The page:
Inside their storehouse, in use since the company was founded, you will find rows of towering 150-year-old cedar vats full of thick, rich tamari. The air here is filled with the heady aroma of fermenting soy sauce, and, if you listen carefully, you may be able to hear the sound of the bubbling brew, particularly on hot summer nights.

Koji-making is everything to Yaemon Tamari

One the most crucial elements in the production of traditional tamari is koji (Aspergillus oryzae), the quality of which will play a key role in determining the taste of the final product. This powerful yet delicate microbial culture requires optimum conditions to thrive, and creating the right environment is a task for experienced brewers, who must monitor each stage of the koji-making process carefully to ensure the quality of the finished product.

When conditions are suitable, the koji makers begin each day by soaking choice organic soybeans in water. The next morning, the swollen beans are placed in a one-ton capacity steamer. After cooking, the soft beans are crushed into tiny balls called miso dama. These balls are dusted with a mixture of Aspergillus spores and roasted soy flour, then placed in a special room to incubate for about three days.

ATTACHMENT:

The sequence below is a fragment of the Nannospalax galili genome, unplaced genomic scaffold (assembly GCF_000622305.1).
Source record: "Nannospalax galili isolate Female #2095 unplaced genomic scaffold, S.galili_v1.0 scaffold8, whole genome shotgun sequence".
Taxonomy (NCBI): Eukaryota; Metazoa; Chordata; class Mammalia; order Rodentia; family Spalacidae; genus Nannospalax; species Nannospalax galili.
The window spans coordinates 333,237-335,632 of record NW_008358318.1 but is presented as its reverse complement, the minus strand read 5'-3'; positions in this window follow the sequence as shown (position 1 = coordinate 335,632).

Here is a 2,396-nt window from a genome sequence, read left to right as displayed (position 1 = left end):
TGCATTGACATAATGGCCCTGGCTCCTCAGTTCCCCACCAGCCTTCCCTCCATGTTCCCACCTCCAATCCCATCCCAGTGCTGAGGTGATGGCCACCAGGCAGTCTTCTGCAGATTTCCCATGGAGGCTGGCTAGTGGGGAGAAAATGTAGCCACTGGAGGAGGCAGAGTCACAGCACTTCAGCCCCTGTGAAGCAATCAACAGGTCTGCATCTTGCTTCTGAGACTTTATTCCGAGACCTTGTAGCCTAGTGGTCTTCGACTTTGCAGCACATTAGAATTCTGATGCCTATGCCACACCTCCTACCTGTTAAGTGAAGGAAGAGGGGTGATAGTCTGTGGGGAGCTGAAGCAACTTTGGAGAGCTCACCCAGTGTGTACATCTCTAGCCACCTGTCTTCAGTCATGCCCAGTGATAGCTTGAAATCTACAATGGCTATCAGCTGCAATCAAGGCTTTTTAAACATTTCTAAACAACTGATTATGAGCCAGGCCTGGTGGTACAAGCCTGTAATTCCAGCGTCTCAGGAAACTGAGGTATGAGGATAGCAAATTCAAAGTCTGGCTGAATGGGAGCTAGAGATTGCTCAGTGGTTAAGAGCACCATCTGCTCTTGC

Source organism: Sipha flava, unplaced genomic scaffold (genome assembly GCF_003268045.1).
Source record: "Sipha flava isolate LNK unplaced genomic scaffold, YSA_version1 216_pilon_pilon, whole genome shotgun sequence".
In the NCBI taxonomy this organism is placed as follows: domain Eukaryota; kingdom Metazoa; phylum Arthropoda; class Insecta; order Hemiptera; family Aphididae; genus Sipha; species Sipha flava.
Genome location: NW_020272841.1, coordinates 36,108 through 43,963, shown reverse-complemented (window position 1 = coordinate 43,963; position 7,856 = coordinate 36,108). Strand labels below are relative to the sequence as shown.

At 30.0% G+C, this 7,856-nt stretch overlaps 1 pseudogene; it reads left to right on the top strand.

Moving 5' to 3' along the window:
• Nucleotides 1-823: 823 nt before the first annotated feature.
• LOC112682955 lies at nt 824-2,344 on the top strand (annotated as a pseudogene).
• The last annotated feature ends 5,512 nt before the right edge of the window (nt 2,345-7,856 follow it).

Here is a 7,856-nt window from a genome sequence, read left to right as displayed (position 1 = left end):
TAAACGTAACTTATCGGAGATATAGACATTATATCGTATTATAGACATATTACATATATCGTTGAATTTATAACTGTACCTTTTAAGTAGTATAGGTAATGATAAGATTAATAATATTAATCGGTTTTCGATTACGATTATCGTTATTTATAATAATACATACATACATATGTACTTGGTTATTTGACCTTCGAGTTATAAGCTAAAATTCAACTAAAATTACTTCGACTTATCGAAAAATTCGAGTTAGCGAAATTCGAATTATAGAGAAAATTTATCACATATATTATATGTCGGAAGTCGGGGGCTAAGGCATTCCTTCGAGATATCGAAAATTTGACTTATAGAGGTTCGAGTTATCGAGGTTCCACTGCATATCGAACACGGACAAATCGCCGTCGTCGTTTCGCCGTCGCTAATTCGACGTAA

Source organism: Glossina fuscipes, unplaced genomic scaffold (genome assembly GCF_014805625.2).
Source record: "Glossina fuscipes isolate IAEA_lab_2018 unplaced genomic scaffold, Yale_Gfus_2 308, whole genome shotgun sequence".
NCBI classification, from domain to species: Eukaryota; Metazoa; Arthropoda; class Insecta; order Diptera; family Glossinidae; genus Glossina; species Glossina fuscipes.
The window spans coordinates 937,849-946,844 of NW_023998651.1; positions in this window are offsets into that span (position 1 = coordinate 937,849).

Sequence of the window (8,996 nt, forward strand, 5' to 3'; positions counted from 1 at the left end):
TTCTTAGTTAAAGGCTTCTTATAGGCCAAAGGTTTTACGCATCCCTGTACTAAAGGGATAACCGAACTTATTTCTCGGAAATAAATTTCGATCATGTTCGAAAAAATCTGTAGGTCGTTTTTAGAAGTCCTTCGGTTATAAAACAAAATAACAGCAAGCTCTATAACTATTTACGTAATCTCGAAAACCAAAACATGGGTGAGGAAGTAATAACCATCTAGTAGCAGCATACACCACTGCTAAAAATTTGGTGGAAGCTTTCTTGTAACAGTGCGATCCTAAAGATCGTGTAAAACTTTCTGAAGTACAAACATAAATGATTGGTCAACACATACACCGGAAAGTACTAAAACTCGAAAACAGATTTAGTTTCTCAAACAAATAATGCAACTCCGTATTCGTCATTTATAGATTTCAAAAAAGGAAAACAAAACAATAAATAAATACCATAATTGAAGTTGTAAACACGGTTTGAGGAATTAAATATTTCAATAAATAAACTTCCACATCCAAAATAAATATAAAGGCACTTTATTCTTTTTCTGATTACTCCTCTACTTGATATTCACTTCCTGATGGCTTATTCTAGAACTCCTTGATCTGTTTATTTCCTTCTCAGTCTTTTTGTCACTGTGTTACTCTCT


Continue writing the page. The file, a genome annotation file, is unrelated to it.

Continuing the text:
During this time, the temperature and humidity of the incubation chamber are carefully controlled. Once the sweet smelling, fluffy, pale yellow balls of koji are ready, they are removed from the incubator and placed left to dry for two weeks. Minamigura are the only tamari company that uses this unique drying process, which, according to Yaemon, is what gives their tamari its extra thick, rich quality and concentrated flavor.